In short, only in rare circumstances should a circuit court interfere with the democratic process and override the voters' choice as to who is best suited to represent the interests of the people as prosecuting attorney․ Unless there is an individual attorney with a conflict of interest [ (as that term is generally understood in this context) ] that prevents his or her participation in the case, and that attorney's conflict must be imputed to the entire office either under the Rules of Professional Conduct or because “a reasonable person with knowledge of the facts would find an appearance of impropriety and doubt the fairness of the trial” to the defendant, [Lemasters, 456 S.W.3d] at 423, circuit courts should not interfere with the elected prosecuting attorney's statutorily authorized duty to represent the interests of the public by ordering an unnecessary, office-wide disqualification. Griffin, 258 S.W.2d at 593.

Id. at 388–89 [emphasis added]. As in Peters-Baker, Respondent's order unnecessarily interferes with Relator's duty to represent the interests of the public.


For the reasons set forth above, this Court's preliminary writ of prohibition is made permanent.


1.   On the night in question, according to the probable cause statement, Officer A.F. noticed a truck (in which Davis was the passenger) with a license plate from a stolen vehicle. When Officer A.F. activated his lights and siren, the driver of the truck drove off recklessly. The truck later came to a stop, and the two occupants ran off on foot. Officer A.F. pursued Davis, who eventually stopped running and hid behind a car. At that point, Officer A.F. drew his gun and ordered Davis to get on the ground. Davis did not comply. Instead, Davis patted his leg as though he was sliding something down the leg of his pants. Davis then retrieved a gun from the ankle area of his pants and pointed it at Officer A.F. In response, Officer A.F. fired a shot, which struck Davis in the back. Davis was paralyzed as a result of the shooting.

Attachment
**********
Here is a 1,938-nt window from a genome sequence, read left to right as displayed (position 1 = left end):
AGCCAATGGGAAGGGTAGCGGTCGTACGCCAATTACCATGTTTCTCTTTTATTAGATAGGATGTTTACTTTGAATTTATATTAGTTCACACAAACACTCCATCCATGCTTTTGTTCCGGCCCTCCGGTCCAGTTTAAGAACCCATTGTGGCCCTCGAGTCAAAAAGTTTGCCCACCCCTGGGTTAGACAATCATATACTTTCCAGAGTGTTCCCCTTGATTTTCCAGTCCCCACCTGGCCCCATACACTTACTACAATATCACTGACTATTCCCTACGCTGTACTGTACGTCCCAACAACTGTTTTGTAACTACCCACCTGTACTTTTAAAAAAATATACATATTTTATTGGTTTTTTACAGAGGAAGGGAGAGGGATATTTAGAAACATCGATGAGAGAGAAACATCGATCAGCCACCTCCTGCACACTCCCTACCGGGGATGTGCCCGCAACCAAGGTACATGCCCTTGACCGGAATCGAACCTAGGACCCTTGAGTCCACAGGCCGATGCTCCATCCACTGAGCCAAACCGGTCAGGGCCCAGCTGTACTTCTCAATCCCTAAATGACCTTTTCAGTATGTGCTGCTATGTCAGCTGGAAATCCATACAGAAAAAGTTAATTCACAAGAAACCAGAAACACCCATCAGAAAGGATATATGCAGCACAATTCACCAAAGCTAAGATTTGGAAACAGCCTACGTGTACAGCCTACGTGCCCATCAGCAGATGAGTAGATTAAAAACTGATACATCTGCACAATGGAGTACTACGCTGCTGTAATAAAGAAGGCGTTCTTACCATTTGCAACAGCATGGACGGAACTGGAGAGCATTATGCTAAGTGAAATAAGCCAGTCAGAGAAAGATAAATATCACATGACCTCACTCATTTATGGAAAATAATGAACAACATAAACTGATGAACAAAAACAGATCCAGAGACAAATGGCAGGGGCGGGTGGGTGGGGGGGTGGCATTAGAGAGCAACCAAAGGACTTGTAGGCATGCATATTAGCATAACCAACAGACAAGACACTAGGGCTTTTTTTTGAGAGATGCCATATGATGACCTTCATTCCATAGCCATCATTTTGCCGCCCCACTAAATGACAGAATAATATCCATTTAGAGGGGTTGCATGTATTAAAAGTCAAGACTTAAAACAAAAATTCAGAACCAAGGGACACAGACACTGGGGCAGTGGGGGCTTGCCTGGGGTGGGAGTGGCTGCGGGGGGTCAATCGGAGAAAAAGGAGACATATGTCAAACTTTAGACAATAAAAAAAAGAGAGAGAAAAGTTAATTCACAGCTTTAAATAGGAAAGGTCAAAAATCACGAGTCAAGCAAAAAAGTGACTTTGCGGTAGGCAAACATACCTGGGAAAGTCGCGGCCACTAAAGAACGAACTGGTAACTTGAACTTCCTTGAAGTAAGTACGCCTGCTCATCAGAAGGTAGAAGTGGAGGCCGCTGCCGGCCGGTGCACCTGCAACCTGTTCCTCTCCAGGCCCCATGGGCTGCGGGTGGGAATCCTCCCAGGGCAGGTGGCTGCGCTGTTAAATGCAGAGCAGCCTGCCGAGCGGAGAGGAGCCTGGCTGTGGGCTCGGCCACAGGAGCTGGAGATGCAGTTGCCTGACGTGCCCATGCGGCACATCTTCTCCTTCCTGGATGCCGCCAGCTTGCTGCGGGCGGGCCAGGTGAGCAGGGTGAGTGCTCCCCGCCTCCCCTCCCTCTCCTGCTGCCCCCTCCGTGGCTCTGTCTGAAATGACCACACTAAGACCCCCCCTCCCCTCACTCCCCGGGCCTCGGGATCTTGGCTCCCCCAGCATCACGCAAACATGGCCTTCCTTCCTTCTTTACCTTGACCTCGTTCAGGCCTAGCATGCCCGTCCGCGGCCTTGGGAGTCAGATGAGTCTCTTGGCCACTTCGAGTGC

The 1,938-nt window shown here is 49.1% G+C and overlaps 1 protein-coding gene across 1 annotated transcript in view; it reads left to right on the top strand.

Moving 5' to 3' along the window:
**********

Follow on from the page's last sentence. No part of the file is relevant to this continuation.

2.   The review and investigation of the victim's use of force is not conducted by trial attorneys who are prosecuting the defendant's case but, rather, by members of the “public integrity” section of the CAO.

3.   The circuit court permitted Counsel for Officer A.F. to enter a limited appearance in the underlying case.

4.   Respondent's order states he was acting sua sponte and was not sustaining Officer A.F.’s motion. Accordingly, the Court need not address Relator's argument that Officer A.F. lacked standing to seek Relator's disqualification.